Britain must do more to tackle air quality

Outside the Supreme Court. [Mark Briggs]

The UK Supreme Court has ordered the government to deliver plans to tackle air pollution by the end of the year, in a unanimous decision delivered Wednesday (29 April).

The Air Quality Directive set limits on the concentration of nitrogen dioxide from January 2010. Extensions of up to five years were granted following an application and the submission of an air quality plan to get pollution down to legal limits.

The UK applied for extensions in 24 zone, but didn’t in 16 others. Air quality plans were submitted, but in some cases these would not have resulted in compliance until after 2030.

The government previously argued that the drawing up of an air quality plan was enough to meet its obligations under the Clean Air Directive. The Court of Justice of the European Union ruled against the government in November 2014. The directive required enforcement by domestic courts.

>>Read: German cities show excessive air pollution levels

Nitrogen Oxide can cause breathing difficulties, especially for people with preexisting conditions such as asthma. The pollutant is commonly expelled from diesel vehicles which receive favourable tax rates due to their low carbon dioxide levels.

Following Wednesday’s ruling by the UK Supreme Court, the government must now submit new plans to reduce air pollution by the end of this year.

The ruling is binding on whichever government is formed after the general election on 7 May.

ClientEarth, who fought the case, called the ruling “historic” and saying it would save thousands of lives a year.

“This ruling will benefit everyone,” said ClientEarth lawyer Alan Andrews. “The next government…is now legally bound to take urgent action on this public health crisis.”

“We’re really pleased with today’s ruling. This has gone on for long enough,” said Anna Heslop from ClientEarth “A network of national low emissions zones would be a great start.”

>>Read: Draft pollution law seeks to tackle lethal European air

Responding to the court’s decision, a spokeswoman from the Department of the Environment, Food and Rural Affairs, who are responsible for air quality, said, “Air quality has improved significantly in recent years and as this judgement recognises, work is already underway on revised plans to meet EU targets on NO2 as soon as possible.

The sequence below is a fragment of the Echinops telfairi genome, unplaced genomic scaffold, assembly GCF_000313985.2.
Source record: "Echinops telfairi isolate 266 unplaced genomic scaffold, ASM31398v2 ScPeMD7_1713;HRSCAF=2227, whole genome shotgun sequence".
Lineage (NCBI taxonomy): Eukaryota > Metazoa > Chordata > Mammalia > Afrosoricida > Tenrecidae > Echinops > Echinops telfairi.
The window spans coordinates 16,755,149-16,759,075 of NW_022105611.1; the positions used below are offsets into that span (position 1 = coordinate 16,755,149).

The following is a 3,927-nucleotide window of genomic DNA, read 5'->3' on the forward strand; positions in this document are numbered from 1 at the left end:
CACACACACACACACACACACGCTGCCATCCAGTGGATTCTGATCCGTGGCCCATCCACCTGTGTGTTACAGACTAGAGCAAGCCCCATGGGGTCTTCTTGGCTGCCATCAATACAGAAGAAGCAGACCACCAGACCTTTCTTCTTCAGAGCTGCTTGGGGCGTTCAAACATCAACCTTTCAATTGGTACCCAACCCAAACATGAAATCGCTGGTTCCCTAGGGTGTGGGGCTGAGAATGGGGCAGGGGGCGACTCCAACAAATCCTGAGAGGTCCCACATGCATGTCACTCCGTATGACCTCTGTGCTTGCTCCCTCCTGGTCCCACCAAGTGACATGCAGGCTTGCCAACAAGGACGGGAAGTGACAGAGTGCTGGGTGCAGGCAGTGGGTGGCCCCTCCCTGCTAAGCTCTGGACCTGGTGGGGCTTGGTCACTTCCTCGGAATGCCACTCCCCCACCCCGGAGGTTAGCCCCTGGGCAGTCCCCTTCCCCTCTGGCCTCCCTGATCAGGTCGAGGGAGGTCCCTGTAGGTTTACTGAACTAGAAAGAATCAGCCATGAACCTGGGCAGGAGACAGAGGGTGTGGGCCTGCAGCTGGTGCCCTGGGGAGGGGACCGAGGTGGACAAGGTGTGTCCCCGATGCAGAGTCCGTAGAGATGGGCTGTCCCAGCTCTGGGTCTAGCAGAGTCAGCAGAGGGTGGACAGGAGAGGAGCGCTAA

“It has always been the government’s position to submit these plans before the end of this year. Meeting NO2 limits is a common challenge across Europe with 17 member states exceeding limits.”

The department has been run for the last five years by the Conservatives,.

Energy & Climate Change Secretary, Ed Davey, of coalition partners the Liberal Democrats said, “Air pollution is a silent killer and this ruling is a timely reminder that it has to be taken more seriously. More has to be done in London, and across many other areas of the UK where there are now acute problems.”

A poll conducted by YouGov for the Evening Standard showed 69% of the public didn’t think air pollution was being adequately tackled by the government.

On Tuesday, a report by the World Health Organisation estimated air pollution cost European economies $16 trillion a year in disease and premature death.

An estimated 90% of EU citizens are exposed to some of the most harmful atmospheric pollutants at levels judged dangerous by the World Health Organisation (WHO).

The 2008 Air Quality Directive aims to streamline and reinforce European legislation on pollution and air standards. It is currently under examination.

The directive obliges the member states to bring about a 20% reduction in their citizens' exposure to fine and medium-sized particles by 2020, compared to 2010 levels.

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